Importance of vulnerability and imbalance of power in modern slavery cases and section 4, Fraud Act 2006

Ben Douglas-Jones QC, leading Chris Buttler QC and Katy Sheridan (both of Matrix) appeared for the claimant in R (on the application of L) v DPP [2022] EWHC 601 (Admin), a further successful JR of the DPP’s decision not to prosecute a UAE diplomat and his wife for offences relating to modern slavery (see R (on the application of L) v DPP [2020] EWHC 1815 (Admin)).

One of the possible offences considered was fraud by abuse of position, contrary to section 1 in breach of section 4 of the Fraud Act 2006.

The DPP’s analysis of the law concluded that the offence would be committed “… where the suspect occupies a position in which he was expected to safeguard, or not to act against, the financial interests of another person and abused that position, dishonestly, intending by that abuse to make a gain/cause a loss. That is not the case in relation to employer and employee.”

The Court concluded that the DPP had erred in law.  It was possible for an employer to occupy a position in which he was expected to safeguard, or not to act against, the financial interests of an employee.  The Court summarised its finding as follows (at [42]):

In short, this was not simply a relationship of employer and employee: it was a particular relationship in which not only the question of employment, but also the provision of accommodation, and most pertinently the dependency of her immigration status in the UK on her sponsor and continued employment were integral elements of their relationship. The potential for exploitation in these circumstances was clear and these were features well beyond the simple relationship of employer and employee clearly capable of giving rise to an expectation of the kind envisaged in section 4 of the 2006 Act.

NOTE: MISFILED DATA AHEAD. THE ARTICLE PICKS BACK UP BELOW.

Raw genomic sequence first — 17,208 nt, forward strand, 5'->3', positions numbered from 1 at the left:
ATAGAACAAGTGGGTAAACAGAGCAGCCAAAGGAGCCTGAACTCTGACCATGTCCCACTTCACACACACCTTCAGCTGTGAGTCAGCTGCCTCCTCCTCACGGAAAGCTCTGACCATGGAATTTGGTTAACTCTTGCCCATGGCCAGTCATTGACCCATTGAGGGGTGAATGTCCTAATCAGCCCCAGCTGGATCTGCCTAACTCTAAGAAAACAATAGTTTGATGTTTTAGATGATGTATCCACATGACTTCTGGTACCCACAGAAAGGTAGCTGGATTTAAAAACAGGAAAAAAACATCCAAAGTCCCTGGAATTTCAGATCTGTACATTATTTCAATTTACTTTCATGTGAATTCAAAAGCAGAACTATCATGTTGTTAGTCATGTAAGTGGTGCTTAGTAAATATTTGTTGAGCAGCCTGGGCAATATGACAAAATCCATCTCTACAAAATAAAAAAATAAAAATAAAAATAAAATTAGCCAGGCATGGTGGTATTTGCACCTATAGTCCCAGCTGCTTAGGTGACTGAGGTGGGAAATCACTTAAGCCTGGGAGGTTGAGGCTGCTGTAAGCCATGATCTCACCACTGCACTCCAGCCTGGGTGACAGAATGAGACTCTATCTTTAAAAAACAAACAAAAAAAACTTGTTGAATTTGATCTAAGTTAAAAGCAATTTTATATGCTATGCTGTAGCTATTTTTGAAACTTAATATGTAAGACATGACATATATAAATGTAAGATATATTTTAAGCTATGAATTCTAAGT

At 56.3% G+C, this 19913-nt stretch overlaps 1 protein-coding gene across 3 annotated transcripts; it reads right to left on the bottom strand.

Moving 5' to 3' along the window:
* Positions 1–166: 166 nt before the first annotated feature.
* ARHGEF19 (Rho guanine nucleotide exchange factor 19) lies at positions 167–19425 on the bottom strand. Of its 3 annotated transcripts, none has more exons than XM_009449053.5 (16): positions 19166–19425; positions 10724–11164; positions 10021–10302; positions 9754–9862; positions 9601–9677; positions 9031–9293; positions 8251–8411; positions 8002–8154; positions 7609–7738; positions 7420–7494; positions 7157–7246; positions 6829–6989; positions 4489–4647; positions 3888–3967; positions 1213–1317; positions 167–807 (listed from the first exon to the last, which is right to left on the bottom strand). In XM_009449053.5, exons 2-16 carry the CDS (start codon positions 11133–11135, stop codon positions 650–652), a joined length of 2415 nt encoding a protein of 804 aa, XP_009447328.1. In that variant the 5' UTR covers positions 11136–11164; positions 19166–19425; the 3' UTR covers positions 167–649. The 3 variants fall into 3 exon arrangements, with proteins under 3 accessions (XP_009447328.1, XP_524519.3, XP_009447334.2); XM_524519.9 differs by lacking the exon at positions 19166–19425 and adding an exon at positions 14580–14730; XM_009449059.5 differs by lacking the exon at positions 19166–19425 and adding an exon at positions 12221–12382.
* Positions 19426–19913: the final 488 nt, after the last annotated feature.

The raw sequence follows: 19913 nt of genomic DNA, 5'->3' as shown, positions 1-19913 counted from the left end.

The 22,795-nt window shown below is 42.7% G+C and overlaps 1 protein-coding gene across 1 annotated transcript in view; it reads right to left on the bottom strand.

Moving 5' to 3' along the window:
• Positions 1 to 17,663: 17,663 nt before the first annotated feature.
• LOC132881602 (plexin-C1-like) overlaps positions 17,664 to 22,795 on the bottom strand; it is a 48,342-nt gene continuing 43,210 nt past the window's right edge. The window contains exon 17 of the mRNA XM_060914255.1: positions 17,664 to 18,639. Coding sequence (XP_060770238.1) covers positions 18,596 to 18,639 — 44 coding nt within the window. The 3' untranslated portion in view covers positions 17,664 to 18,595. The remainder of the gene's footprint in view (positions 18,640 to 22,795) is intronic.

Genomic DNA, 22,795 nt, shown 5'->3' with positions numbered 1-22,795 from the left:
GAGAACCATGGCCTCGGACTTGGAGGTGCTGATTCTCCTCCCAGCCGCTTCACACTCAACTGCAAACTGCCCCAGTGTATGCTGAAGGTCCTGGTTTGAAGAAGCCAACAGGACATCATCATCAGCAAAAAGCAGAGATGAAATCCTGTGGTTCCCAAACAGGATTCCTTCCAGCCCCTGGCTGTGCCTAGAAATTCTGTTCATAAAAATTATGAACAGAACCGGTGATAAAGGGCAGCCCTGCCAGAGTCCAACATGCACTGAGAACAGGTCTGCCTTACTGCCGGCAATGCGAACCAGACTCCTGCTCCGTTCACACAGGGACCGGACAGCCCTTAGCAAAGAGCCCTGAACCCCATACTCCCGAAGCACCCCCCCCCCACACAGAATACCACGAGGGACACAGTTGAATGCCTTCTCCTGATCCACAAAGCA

The Court also found that the DPP’s assessment of the credibility of the claimant’s account was so flawed and riddled with error and misconception that it was incapable of withstanding scrutiny and was therefore unlawful.

The Court was satisfied that this was “… one of the very limited number of cases where there is a clear-cut basis for concluding the defendant erred in law” [62].

The Court did not need to consider whether a heightened standard of scrutiny (anxious scrutiny) applied.